A great diversity of insects, including colorful butterflies and tiny bees, pollinate these plants.  Their seeds are dispersed by the wind, as well as by birds and mammals.  Natural grasslands are the ideal habitat for herds of hoofed animals who fertilize the soil with their dung, which is later broken into nutrients by a host of invertebrates, fungi and microbes.  Rodents and other burrowing animals excavate holes and chambers that feature complex side passages and multiple entrances, providing escape routes, birth chambers and sleeping areas.  Other animals, including snakes, tortoises and ferrets, use the burrows as their habitat.  Natural grasslands are intricate webs of animal, plant and fungal communities, and much remains to be learned about their functions.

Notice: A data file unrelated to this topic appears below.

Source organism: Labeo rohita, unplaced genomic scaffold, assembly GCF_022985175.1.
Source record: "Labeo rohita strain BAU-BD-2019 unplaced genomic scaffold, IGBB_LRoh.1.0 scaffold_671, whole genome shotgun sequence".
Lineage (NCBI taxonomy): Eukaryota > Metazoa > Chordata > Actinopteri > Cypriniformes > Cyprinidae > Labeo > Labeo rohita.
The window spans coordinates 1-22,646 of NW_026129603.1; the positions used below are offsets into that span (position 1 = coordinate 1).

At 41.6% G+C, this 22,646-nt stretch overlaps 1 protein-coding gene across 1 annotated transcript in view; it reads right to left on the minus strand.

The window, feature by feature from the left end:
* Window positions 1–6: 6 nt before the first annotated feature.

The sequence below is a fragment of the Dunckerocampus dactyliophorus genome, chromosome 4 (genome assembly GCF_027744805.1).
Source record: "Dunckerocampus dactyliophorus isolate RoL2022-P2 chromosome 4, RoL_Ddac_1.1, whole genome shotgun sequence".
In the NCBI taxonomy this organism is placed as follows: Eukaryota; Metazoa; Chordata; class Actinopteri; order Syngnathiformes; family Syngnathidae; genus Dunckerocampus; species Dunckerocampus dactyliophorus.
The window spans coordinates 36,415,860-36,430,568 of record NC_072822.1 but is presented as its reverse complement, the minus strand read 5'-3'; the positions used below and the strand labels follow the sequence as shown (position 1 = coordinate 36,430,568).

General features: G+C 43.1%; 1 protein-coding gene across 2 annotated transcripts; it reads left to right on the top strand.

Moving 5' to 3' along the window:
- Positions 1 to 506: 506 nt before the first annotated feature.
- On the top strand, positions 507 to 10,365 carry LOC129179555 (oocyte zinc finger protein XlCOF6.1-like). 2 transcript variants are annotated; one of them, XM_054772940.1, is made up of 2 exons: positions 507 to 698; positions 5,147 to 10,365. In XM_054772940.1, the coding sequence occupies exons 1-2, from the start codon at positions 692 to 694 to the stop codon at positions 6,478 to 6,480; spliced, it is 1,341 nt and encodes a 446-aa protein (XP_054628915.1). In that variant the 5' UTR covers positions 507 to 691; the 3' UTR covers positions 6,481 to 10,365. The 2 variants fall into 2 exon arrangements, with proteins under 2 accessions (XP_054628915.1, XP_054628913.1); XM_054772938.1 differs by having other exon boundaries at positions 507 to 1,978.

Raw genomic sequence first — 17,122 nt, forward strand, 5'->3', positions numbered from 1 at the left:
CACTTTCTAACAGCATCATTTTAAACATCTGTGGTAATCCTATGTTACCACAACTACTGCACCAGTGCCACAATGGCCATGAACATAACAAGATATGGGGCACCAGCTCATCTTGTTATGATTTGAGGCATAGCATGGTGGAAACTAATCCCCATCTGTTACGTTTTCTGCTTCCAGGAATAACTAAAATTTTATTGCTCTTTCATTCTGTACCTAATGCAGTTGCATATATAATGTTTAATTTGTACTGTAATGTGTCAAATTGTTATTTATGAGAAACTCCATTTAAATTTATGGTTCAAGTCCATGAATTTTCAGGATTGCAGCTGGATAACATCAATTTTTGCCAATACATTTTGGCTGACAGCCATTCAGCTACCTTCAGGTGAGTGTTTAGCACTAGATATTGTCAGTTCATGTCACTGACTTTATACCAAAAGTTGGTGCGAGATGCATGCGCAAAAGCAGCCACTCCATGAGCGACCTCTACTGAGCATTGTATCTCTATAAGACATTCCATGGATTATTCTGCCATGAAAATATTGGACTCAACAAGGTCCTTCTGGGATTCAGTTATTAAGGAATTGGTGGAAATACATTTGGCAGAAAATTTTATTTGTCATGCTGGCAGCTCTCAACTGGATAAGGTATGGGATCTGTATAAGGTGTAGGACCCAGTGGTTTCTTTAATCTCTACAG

Ecologists divide grasslands into two major types: tropical and temperate.  Temperate grasslands tend to grow in the rain shadow of mountain ranges (Simon 1995).  The Central Asia steppe ‒ a treeless plain ‒ has a low rainfall because the Himalayas and other mountain ranges block humid winds.  The Rocky Mountains impede Pacific winds that bring rainfall from the North American prairies.  Winters in temperate grasslands are usually severe, with freezing temperatures and howling winds.  While temperate perennial grasses regenerate from dormancy each spring by sprouting from their roots, grasses in the tropics do not enter a dormancy period and instead grow year-round.  Tropical grasslands tend to be located between forests and deserts (Simon 1995).   Climate in the latter type of grassland is generally mild, and most have seasonal dry and wet seasons, each lasting about half the year.  In some environments, especially those bordering on shrub or desert, temperatures can rise to searing heights in the dry season, drying up natural ponds and streams.